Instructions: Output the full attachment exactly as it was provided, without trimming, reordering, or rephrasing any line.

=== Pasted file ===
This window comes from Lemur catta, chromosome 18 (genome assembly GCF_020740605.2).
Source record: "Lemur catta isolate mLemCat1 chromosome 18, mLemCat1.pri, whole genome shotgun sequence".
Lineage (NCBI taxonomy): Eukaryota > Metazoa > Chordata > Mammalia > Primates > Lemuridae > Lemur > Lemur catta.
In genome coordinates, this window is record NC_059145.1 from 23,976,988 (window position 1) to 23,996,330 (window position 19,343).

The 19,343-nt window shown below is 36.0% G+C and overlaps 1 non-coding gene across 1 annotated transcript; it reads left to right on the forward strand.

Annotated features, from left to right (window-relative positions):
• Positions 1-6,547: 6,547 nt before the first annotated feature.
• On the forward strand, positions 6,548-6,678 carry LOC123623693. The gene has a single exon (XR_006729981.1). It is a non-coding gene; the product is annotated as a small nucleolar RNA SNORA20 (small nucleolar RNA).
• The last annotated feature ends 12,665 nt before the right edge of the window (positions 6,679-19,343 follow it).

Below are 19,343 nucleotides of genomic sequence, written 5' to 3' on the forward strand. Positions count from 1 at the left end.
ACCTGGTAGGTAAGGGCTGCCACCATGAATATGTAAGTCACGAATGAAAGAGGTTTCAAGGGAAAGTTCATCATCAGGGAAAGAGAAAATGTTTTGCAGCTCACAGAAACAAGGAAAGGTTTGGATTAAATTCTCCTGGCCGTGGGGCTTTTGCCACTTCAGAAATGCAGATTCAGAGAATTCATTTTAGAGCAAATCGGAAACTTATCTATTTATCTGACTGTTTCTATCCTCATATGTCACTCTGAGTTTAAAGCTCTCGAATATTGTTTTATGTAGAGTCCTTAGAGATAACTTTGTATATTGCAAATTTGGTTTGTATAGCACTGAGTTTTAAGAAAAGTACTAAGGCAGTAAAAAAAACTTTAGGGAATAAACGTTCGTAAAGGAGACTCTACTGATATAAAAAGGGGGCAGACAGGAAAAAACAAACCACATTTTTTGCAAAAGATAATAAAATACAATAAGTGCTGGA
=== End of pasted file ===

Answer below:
This window comes from Lemur catta, chromosome 18 (genome assembly GCF_020740605.2).
Source record: "Lemur catta isolate mLemCat1 chromosome 18, mLemCat1.pri, whole genome shotgun sequence".
Lineage (NCBI taxonomy): Eukaryota > Metazoa > Chordata > Mammalia > Primates > Lemuridae > Lemur > Lemur catta.
In genome coordinates, this window is record NC_059145.1 from 23,976,988 (window position 1) to 23,996,330 (window position 19,343).

The 19,343-nt window shown below is 36.0% G+C and overlaps 1 non-coding gene across 1 annotated transcript; it reads left to right on the forward strand.

Annotated features, from left to right (window-relative positions):
• Positions 1-6,547: 6,547 nt before the first annotated feature.
• On the forward strand, positions 6,548-6,678 carry LOC123623693. The gene has a single exon (XR_006729981.1). It is a non-coding gene; the product is annotated as a small nucleolar RNA SNORA20 (small nucleolar RNA).
• The last annotated feature ends 12,665 nt before the right edge of the window (positions 6,679-19,343 follow it).

Below are 19,343 nucleotides of genomic sequence, written 5' to 3' on the forward strand. Positions count from 1 at the left end.
ACCTGGTAGGTAAGGGCTGCCACCATGAATATGTAAGTCACGAATGAAAGAGGTTTCAAGGGAAAGTTCATCATCAGGGAAAGAGAAAATGTTTTGCAGCTCACAGAAACAAGGAAAGGTTTGGATTAAATTCTCCTGGCCGTGGGGCTTTTGCCACTTCAGAAATGCAGATTCAGAGAATTCATTTTAGAGCAAATCGGAAACTTATCTATTTATCTGACTGTTTCTATCCTCATATGTCACTCTGAGTTTAAAGCTCTCGAATATTGTTTTATGTAGAGTCCTTAGAGATAACTTTGTATATTGCAAATTTGGTTTGTATAGCACTGAGTTTTAAGAAAAGTACTAAGGCAGTAAAAAAAACTTTAGGGAATAAACGTTCGTAAAGGAGACTCTACTGATATAAAAAGGGGGCAGACAGGAAAAAACAAACCACATTTTTTGCAAAAGATAATAAAATACAATAAGTGCTGGA